Image from City by the Blog
Is it the best ever, as claimed by Oscar Lewis in the Forward? Debatable. This essay repeatedly commits the sin of calling it "Frisco." At least it does so self-consciously:
Before the crash and flame, Frisco was beginning to protest at being called anything but San Francisco. Yet Frisco clung, it held some winking, sly hint of frisky. Even the great black headlines over the evil news used the diminutive abbreviation like a touch of light in the cloud, a sort of fresh, smiling rose on the pall, speaking of resurrection.
Additionally, it was apparently penned by someone who'd never been to SF. It's still an amazing piece of writing. So there. Read it all after the jump...
California Historical Society is hosting a panel discussion of pure history porn. (Just look at that not-so-subliminal cover image.) The topic: "how the San Francisco port shaped the city and how the city shaped the port."
Michael Corbett, Tim Kelley, Chris VerPlanck and Jim Delgado (author of “Gold Rush Port” and Chief Marine Archaeologist for NOAA) ... will discuss the port’s role in shaping urban form as well as influencing its social and labor history. Through landfill, wharfs, seawalls and pier buildings, the port changed San Francisco’s physical form while serving as a conduit for the movement of goods and people into and out of the city since the 1850’s. Businesses located their offices near the port to house management while workers labored at the wharf loading and unloading goods from ships, driving the city’s economy and underpinning its civic life.
I'll be there. Come out and say hi, and bring all the Freudian references you can gather.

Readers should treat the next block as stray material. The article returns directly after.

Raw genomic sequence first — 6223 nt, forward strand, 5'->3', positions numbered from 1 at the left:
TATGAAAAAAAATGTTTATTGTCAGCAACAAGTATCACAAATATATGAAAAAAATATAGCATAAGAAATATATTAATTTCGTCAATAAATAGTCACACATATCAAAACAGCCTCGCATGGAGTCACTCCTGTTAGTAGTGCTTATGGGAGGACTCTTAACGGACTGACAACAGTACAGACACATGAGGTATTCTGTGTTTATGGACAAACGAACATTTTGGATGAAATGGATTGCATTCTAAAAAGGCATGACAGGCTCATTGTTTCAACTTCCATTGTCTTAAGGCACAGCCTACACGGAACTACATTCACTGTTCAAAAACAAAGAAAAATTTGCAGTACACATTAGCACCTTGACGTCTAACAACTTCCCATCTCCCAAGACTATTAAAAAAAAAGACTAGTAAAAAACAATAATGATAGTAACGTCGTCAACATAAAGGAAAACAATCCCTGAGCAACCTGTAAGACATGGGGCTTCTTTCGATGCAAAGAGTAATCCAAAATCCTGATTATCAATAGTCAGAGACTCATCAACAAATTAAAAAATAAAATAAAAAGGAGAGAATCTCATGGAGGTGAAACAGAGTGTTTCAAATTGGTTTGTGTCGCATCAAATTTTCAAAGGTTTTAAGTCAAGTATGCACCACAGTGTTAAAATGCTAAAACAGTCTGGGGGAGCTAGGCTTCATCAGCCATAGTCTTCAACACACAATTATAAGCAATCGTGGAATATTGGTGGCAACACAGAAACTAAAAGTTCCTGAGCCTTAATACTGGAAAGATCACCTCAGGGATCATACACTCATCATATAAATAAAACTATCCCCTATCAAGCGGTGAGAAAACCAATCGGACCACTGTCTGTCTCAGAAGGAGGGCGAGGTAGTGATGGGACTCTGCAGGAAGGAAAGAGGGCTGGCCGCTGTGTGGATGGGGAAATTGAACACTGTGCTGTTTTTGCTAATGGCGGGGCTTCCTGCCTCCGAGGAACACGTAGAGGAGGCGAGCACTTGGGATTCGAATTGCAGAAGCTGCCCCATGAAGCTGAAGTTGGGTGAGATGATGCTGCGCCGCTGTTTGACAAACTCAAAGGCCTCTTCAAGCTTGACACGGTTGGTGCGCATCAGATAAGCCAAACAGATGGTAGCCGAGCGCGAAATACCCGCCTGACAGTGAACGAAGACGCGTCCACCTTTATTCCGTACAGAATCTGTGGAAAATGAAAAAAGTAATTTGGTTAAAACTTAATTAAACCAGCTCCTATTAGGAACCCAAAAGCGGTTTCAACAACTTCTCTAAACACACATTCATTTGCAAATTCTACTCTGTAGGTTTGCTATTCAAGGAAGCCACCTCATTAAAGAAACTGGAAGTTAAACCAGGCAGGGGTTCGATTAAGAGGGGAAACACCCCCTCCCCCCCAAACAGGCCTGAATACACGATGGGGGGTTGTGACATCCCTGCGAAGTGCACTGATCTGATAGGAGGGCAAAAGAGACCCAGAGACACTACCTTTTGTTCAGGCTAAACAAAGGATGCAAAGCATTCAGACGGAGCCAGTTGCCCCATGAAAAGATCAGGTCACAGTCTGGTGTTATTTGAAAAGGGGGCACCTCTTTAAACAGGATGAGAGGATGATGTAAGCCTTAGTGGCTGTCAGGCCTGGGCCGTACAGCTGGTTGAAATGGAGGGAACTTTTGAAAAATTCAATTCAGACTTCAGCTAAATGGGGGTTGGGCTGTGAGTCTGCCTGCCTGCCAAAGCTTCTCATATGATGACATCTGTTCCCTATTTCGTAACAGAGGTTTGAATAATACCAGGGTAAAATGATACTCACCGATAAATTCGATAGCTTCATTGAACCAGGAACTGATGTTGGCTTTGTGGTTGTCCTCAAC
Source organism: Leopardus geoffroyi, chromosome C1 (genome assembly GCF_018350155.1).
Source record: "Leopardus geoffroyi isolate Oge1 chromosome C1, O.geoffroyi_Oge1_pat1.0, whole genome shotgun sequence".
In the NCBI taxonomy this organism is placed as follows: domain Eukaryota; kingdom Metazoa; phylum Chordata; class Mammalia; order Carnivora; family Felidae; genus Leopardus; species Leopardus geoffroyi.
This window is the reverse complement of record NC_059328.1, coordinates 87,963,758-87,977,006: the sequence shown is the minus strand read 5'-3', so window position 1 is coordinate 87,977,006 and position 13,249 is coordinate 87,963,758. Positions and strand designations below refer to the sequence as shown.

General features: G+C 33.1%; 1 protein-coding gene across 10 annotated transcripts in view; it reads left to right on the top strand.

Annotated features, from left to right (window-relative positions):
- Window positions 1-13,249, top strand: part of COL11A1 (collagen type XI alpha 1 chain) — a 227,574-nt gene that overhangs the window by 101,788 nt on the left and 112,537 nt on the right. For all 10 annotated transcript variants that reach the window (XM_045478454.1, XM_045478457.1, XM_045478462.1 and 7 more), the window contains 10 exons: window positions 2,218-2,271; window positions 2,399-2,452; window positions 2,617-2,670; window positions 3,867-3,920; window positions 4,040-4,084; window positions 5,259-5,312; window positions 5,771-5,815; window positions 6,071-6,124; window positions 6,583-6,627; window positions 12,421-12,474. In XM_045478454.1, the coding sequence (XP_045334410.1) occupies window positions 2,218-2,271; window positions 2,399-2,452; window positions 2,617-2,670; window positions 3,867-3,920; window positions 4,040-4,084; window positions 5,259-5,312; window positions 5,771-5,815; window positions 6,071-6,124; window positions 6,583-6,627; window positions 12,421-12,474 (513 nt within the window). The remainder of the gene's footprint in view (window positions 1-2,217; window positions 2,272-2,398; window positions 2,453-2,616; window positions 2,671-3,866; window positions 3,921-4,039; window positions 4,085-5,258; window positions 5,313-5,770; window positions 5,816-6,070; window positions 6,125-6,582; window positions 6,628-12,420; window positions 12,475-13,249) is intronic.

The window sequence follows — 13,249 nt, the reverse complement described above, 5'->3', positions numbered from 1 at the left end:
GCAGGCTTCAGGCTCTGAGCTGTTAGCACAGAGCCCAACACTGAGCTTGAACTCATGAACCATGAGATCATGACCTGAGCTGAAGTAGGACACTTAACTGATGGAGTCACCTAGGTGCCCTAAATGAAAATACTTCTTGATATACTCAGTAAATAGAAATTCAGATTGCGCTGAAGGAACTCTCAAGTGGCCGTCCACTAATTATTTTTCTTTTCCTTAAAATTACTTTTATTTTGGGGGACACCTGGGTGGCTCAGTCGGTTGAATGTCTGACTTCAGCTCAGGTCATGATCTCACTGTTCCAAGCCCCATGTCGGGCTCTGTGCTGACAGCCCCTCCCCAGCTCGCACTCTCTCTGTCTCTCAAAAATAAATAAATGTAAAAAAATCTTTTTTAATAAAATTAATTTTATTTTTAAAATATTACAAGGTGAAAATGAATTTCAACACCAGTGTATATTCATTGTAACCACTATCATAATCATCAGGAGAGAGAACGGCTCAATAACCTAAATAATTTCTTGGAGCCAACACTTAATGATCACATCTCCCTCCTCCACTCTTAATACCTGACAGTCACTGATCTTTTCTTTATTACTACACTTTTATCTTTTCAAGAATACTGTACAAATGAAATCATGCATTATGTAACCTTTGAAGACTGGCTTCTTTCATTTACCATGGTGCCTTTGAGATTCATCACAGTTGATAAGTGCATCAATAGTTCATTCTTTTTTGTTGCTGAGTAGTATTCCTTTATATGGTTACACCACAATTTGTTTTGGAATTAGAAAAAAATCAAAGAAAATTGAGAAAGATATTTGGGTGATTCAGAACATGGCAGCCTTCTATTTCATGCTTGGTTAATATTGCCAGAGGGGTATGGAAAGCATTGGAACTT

Tuesday, March 22, 2011 6:00 p.m. – 8:00 p.m.
Port City Book Launch, Panel Discussion and Reception
California Historical Society
Space is limited. Please RSVP to 415.357.1848, ext. 233 or firstname.lastname@example.org
San Franciscans love little more than dressing up and acting out. And Daniel Jarvis is there to capture it all on his magic Canon.
I finally took the Anchor Brewery tour. Pretty sweet.
We were told that due to our small group, we were being given special access. True? I've no idea. But they did allow us to get right up to the big tanks where they make the yeast. Here's some video of the inside...
And here is some random suds coming out of random steampunk valves on the wall...
As for the Michael Jackson thing, the cagey little tour guide assured us it was not THAT Michael Jackson.
But then, she also said it was against Anchor policy to admit that hops are related to weed. I didn't ask because I wanted to smoke some, or even graft hops and cannabis together; I was just curious after hearing it mentioned on Food Network.
In any case, it looks like the recent sale of the brewery isn't affecting its size or business model, and so it remains an impressive feat that they crank out all of their product from that single location.
Nestled amongst the schlock and obesity of Fisherman's Wharf is Musée Mécanique, a working collection of vintage carnival psychedelia. A true San Francisco treasure.